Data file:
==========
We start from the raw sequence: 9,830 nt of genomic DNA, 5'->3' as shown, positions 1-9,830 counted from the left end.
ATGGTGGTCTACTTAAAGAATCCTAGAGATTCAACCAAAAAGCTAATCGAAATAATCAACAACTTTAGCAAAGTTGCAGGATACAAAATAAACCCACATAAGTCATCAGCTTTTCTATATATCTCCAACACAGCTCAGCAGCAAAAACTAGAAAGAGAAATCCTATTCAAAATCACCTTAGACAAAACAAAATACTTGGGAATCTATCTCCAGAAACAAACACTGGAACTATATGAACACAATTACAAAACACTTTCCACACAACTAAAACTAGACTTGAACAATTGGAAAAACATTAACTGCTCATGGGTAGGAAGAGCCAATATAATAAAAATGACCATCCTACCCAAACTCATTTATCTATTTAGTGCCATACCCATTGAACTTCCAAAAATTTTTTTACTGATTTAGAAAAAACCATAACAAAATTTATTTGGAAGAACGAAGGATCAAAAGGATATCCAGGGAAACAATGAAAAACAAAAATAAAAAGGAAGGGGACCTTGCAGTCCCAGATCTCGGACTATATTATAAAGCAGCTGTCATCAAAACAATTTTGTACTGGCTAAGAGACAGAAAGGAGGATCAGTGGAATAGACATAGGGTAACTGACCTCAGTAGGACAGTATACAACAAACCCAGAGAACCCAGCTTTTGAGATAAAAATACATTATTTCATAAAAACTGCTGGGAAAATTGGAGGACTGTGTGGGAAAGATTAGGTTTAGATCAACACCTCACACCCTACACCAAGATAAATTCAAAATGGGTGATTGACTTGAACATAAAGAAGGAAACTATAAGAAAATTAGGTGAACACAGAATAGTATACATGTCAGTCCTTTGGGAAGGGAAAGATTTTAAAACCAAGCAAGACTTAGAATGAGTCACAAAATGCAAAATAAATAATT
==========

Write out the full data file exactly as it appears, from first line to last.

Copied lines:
We start from the raw sequence: 9,830 nt of genomic DNA, 5'->3' as shown, positions 1-9,830 counted from the left end.
ATGGTGGTCTACTTAAAGAATCCTAGAGATTCAACCAAAAAGCTAATCGAAATAATCAACAACTTTAGCAAAGTTGCAGGATACAAAATAAACCCACATAAGTCATCAGCTTTTCTATATATCTCCAACACAGCTCAGCAGCAAAAACTAGAAAGAGAAATCCTATTCAAAATCACCTTAGACAAAACAAAATACTTGGGAATCTATCTCCAGAAACAAACACTGGAACTATATGAACACAATTACAAAACACTTTCCACACAACTAAAACTAGACTTGAACAATTGGAAAAACATTAACTGCTCATGGGTAGGAAGAGCCAATATAATAAAAATGACCATCCTACCCAAACTCATTTATCTATTTAGTGCCATACCCATTGAACTTCCAAAAATTTTTTTACTGATTTAGAAAAAACCATAACAAAATTTATTTGGAAGAACGAAGGATCAAAAGGATATCCAGGGAAACAATGAAAAACAAAAATAAAAAGGAAGGGGACCTTGCAGTCCCAGATCTCGGACTATATTATAAAGCAGCTGTCATCAAAACAATTTTGTACTGGCTAAGAGACAGAAAGGAGGATCAGTGGAATAGACATAGGGTAACTGACCTCAGTAGGACAGTATACAACAAACCCAGAGAACCCAGCTTTTGAGATAAAAATACATTATTTCATAAAAACTGCTGGGAAAATTGGAGGACTGTGTGGGAAAGATTAGGTTTAGATCAACACCTCACACCCTACACCAAGATAAATTCAAAATGGGTGATTGACTTGAACATAAAGAAGGAAACTATAAGAAAATTAGGTGAACACAGAATAGTATACATGTCAGTCCTTTGGGAAGGGAAAGATTTTAAAACCAAGCAAGACTTAGAATGAGTCACAAAATGCAAAATAAATAATT